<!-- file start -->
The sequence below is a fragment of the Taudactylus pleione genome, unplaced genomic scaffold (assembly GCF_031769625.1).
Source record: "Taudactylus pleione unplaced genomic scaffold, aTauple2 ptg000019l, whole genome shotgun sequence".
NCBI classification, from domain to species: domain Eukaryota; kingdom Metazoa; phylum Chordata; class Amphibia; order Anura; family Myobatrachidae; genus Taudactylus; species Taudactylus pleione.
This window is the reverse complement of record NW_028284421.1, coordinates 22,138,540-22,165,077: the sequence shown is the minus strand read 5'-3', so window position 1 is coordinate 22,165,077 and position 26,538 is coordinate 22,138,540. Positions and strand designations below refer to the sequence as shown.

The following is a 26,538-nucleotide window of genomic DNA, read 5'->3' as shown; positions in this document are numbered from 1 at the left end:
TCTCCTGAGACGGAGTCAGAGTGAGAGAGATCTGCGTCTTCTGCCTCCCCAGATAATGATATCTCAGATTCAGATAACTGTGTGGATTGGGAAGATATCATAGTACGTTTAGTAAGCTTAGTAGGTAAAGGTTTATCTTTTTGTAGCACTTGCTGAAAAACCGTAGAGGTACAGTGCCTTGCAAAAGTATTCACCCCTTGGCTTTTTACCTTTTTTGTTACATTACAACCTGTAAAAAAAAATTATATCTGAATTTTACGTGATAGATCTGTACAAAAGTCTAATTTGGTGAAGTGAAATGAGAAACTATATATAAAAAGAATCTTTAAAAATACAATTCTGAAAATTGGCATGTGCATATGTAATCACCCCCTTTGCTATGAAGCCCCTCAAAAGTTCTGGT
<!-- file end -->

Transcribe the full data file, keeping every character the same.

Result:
The sequence below is a fragment of the Taudactylus pleione genome, unplaced genomic scaffold (assembly GCF_031769625.1).
Source record: "Taudactylus pleione unplaced genomic scaffold, aTauple2 ptg000019l, whole genome shotgun sequence".
NCBI classification, from domain to species: domain Eukaryota; kingdom Metazoa; phylum Chordata; class Amphibia; order Anura; family Myobatrachidae; genus Taudactylus; species Taudactylus pleione.
This window is the reverse complement of record NW_028284421.1, coordinates 22,138,540-22,165,077: the sequence shown is the minus strand read 5'-3', so window position 1 is coordinate 22,165,077 and position 26,538 is coordinate 22,138,540. Positions and strand designations below refer to the sequence as shown.

The following is a 26,538-nucleotide window of genomic DNA, read 5'->3' as shown; positions in this document are numbered from 1 at the left end:
TCTCCTGAGACGGAGTCAGAGTGAGAGAGATCTGCGTCTTCTGCCTCCCCAGATAATGATATCTCAGATTCAGATAACTGTGTGGATTGGGAAGATATCATAGTACGTTTAGTAAGCTTAGTAGGTAAAGGTTTATCTTTTTGTAGCACTTGCTGAAAAACCGTAGAGGTACAGTGCCTTGCAAAAGTATTCACCCCTTGGCTTTTTACCTTTTTTGTTACATTACAACCTGTAAAAAAAAATTATATCTGAATTTTACGTGATAGATCTGTACAAAAGTCTAATTTGGTGAAGTGAAATGAGAAACTATATATAAAAAGAATCTTTAAAAATACAATTCTGAAAATTGGCATGTGCATATGTAATCACCCCCTTTGCTATGAAGCCCCTCAAAAGTTCTGGT